One of the fundamental premises my book “The Genius of Kinship” is that human kinship systems and their linguistic expressions, kinship terminologies, are largely unacknowledged sources of insight into human prehistory and direct partners to historical linguistics and population genetics in the task of unraveling the enigma of modern human origins and dispersals. The following quote from an evolutionary anthropologist, Barry Hewlett, reinforces the same point:
“We are conducting further studies to evaluate the coevolution of genes, culture, and language in Africa and the Americas, and preliminary data suggest that kinship and family beliefs and practices tend to be conserved along with genes. In other words, aspects of kinship and family tend to be highly conserved, similar to genes, and their distribution across the landscape does not appear to be linked to adaptations to particular natural environments…The data imply that the current distribution of kinship and family patterns is due to demic diffusion and conservative cultural transmission. This is supported by a nonevolutionary study of kinship by Burton et al. (1996) where he uses a sophisticated analysis of kinship and family patterns to describe culture areas. His kinship culture areas fit very nicely with the world’s language and genetic distance trees (Jones 1999). He systematically generates two key dimensions of variability in family in kinship – a matricentric-patricentric continuum and a bilateral-unilineal continuum. For instance, Africa is strongly unilineal, but relatively egalitarian on the gender dimension, whereas the middle Old World (North Africa, the Middle East, South and Central Asia and most of China) is unilineal but patricentric. The distrubution of the various culture areas of kinship are linked to the movements and expansions of dominant peoples (e.g., demic diffusion and vertical transmission) throughout history (e.g., Bantu expansion)” (Hewlett, Barry S. “Neoevolutionary Perspectives on Human Kinship,” in New Directions in Anthropological Kinship, edited by Linda Stone. Lanham, 2001, p. 105).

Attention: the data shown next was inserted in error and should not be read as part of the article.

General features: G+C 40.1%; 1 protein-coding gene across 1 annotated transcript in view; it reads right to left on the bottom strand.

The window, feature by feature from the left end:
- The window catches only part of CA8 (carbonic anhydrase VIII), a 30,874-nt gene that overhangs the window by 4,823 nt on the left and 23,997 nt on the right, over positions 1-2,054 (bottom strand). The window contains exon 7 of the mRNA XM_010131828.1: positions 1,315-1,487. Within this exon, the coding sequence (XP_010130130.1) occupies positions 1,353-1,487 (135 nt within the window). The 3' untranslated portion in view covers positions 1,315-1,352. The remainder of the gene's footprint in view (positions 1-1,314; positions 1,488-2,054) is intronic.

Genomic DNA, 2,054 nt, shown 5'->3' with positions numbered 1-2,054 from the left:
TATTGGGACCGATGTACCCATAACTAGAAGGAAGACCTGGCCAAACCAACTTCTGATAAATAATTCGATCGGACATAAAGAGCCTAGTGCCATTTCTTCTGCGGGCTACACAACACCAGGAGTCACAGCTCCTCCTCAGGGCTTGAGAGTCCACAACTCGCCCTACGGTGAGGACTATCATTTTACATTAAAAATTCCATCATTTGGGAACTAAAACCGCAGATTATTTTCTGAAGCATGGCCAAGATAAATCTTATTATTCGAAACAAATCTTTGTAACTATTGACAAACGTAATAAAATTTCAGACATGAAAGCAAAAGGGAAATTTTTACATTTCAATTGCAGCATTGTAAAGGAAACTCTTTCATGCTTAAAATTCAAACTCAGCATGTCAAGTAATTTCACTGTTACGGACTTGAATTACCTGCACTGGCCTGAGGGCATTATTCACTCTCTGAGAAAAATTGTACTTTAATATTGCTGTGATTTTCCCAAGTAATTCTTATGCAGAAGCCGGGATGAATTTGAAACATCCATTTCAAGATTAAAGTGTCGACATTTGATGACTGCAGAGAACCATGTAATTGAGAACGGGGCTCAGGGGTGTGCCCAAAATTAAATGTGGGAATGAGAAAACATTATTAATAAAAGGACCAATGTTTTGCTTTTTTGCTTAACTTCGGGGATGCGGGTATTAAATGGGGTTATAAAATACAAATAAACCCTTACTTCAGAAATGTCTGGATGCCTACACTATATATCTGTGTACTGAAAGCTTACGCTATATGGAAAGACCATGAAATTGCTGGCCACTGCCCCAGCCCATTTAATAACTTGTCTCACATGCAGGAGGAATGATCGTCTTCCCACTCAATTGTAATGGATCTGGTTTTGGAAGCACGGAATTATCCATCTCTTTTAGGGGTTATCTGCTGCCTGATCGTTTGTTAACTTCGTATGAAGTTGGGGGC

It has taken evolutionary anthropologists 150 years to come around to the notion pioneered by the young Lewis H. Morgan that human kinship systems reflect what we might call these days “populational processes,” rather than abstract evolutionary stages. The Morgan of the “Systems of Consanguinity and Affinity of the Human Family” (1871) is very different from the Morgan of “Ancient Society” (1877) because of his new strong focus on those stages, rather than on geographically localized and demically conditioned types of kinship systems (the very name “Turano-Ganowanian” in the “Systems” was supposed to relate Tamil and Iroquois kinship systems into a tangible historical unity derived from the hypothesis of a migration of the ancestors of American Indians from Asia to the New World). While in those concrete specifics Morgan was wrong, the overall classification of kinship systems into “classificatory” and “descriptive” remains valid and finds parallels outside of kinship studies.